Annotations and inserts in Mai-mai Sze’s copy of the Z.D. Sung translation of the I Ching. New York Society Library, Sharaff/Sze Collection.
Annotations and inserts in Mai-mai Sze’s copy of the Z.D. Sung translation of the I Ching. New York Society Library, Sharaff/Sze Collection.

As David Hinton points out in the introduction to his new translation, the “texture of open possibility suffuses every dimension of the I Ching” because of the “wide-open grammar” of classical Chinese. The meanings of the characters are never precise. Verbs don’t indicate time with tense, and no punctuation was used, making it extremely difficult to extract a convincingly accurate English phrase from a cryptic string of graphs. To show how this works in practice, Hinton’s illustration looks much like one of Mai-mai’s annotations:

Hinton, David. I Ching: The Book of Change. New York: Farrar, Strauss, and Giroux, 2015, xvi.
Hinton, David. I Ching: The Book of Change. New York: Farrar, Strauss, and Giroux, 2015, xvi.

The original Chinese appears above English words whose meanings aren’t always closely related. This suggests that Sze was aware not only of the many possibilities for an English translation of a Chinese word, but also of the vast open territory to be covered by the translator in rendering the English into the Chinese. Her inclusion of phonetic transcriptions of the Chinese characters also indicates that she was clued into the importance of the sound of the original, which often rhymed.

The Sung translation of the text was described in the excellent 2002 annotated bibliography of the I Ching as a “convenient arrangement of the Legge translation,” as opposed to a totally new interpretation of the text in English. Sze referenced the Legge translation throughout the Tao of Painting, and kept up with new translations and secondary sources about the I Ching as they came out. Her collection includes copies of the Blofeld translation (Allen & Unwin, 1965), the previously mentioned two-volume Baynes-Wilhelm translation, and three studies of the book published by the Bollingen foundation by Richard Wilhelm, Hellmut Wilhelm, and the Russian scholar Iulian Shchutskii. All of them show the telltale signs of Sze’s intense engagement: TLS reviews are taped to the front covers, and the texts contain annotations in English and Chinese, with cross-references from one book to another.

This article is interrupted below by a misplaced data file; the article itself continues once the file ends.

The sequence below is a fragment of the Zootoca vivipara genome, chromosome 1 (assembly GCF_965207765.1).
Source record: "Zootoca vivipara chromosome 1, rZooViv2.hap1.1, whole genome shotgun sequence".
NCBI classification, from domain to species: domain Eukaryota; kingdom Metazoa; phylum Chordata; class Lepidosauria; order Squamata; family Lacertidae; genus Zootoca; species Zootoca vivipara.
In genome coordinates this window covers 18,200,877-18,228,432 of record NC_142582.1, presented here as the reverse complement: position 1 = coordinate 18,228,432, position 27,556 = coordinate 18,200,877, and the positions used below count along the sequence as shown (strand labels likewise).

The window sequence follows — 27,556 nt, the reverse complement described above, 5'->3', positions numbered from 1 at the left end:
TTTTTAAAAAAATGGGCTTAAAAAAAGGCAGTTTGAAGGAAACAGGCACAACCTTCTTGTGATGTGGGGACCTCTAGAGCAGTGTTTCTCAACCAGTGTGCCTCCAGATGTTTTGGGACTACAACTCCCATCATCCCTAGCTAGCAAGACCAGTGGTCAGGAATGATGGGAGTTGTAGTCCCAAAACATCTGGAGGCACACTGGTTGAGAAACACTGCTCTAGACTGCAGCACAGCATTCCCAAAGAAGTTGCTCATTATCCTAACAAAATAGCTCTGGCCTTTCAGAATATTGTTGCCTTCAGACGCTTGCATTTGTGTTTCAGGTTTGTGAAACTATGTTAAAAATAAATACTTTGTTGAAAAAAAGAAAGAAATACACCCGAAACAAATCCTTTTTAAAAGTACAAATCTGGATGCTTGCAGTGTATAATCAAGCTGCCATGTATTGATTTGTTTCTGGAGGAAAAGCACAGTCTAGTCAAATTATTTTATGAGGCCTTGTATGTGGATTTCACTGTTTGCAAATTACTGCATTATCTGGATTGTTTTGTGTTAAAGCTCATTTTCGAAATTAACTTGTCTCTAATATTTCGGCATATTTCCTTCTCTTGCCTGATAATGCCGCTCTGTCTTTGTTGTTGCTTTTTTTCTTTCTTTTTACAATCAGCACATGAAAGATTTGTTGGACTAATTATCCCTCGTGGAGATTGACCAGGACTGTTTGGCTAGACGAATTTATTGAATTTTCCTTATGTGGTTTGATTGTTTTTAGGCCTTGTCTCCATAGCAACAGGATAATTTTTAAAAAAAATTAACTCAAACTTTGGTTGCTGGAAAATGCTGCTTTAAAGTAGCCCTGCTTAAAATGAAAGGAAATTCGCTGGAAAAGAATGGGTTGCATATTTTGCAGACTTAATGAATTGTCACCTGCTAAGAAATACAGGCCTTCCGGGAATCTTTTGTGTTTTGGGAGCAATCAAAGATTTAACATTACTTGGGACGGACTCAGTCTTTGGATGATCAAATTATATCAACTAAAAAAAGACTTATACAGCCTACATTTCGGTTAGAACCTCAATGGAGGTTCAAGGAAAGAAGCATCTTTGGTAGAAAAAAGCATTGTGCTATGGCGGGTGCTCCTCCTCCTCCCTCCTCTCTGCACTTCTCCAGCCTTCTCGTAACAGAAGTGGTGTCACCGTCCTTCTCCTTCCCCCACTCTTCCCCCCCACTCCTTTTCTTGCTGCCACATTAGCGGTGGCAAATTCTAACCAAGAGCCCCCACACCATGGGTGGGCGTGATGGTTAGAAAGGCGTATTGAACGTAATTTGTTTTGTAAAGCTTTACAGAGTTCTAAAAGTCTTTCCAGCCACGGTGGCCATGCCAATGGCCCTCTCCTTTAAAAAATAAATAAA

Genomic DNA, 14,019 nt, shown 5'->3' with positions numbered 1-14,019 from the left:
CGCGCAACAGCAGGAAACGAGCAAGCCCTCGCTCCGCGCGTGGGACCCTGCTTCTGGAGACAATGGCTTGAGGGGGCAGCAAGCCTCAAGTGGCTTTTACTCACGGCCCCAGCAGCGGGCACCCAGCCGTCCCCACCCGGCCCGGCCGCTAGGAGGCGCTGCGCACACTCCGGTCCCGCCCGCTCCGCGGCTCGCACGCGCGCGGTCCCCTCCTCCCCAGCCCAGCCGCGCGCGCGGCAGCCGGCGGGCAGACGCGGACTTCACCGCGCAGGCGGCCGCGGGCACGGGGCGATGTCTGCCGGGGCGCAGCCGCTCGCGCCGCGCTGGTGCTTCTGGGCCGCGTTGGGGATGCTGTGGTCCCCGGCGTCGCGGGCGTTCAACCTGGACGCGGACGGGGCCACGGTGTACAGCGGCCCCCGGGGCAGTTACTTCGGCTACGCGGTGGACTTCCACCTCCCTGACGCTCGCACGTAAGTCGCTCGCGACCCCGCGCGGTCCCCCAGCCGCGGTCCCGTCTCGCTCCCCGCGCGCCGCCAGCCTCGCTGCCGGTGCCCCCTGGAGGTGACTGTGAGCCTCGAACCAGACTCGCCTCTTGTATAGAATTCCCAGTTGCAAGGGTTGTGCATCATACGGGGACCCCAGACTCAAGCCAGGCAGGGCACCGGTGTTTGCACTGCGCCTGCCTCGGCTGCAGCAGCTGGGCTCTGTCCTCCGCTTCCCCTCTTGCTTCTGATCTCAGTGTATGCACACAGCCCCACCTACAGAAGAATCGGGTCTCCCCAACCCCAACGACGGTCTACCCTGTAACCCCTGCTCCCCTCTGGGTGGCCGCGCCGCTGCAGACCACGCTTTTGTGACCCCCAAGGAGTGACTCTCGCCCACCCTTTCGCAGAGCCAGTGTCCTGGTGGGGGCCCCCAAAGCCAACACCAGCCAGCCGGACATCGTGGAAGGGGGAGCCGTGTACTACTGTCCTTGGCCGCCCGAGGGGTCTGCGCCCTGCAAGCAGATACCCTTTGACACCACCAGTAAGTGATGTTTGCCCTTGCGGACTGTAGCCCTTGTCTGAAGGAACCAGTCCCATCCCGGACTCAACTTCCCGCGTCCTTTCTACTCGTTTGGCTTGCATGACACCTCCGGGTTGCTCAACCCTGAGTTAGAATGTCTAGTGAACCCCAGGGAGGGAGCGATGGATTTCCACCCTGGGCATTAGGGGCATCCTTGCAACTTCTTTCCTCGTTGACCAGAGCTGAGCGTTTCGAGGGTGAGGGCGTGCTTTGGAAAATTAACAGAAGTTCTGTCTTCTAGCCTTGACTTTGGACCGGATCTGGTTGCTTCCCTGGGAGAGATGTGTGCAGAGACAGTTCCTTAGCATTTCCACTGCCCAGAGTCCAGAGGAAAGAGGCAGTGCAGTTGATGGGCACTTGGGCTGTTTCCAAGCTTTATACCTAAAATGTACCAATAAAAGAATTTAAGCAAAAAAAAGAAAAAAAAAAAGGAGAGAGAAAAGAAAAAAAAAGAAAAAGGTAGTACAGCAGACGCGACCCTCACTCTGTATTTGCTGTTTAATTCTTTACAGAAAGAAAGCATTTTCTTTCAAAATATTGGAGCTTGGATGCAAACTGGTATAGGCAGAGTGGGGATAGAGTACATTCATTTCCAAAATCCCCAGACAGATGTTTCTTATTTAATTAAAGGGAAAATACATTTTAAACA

Based on the surviving record, it seems clear that Sze’s most intense scholarly engagement with the text took place during the 1960s and 1970s; this period and the interaction were defined primarily by her engagement with the text in the original Chinese, as well as in English translations and studies published by the Bollingen Foundation. While the Bollingen angle is certainly worth investigating (particularly from a Jungian point of view), I’d rather close this piece by turning again to Hinton’s introduction and especially his discussion of how to read the I Ching. “As a poetic/philosophical text,” he writes, “it can be read like any other text, from beginning to end. However, even in this conventional reading, the book frustrates expectations of coherence. It is made up of fragmentary utterances, mysterious enough in and of themselves. And these fragments often feel quite disparate in nature: poetry alternates with philosophy, bare image with storytelling, social and political with private and spiritual, plainspoken and earnest with satire and humor” (xvii). As I’ve written previously on this blog, Mai-mai Sze’s interests were as wide ranging and complex as the I Ching that Hinton describes. Her library reveals her explorations of poetry and philosophy, visual art and literature, politics and social life, and spirituality, and I believe she saw all of these things at work in the I Ching.

With so many ellipses in the story of Sze’s life, it’s almost certain that there’s a more to this story than what I’ve been able to describe here. Like the I Ching, there’s always room for new interpretations when it comes to Mai-mai Sze. I hope these posts will inspire a new investigation.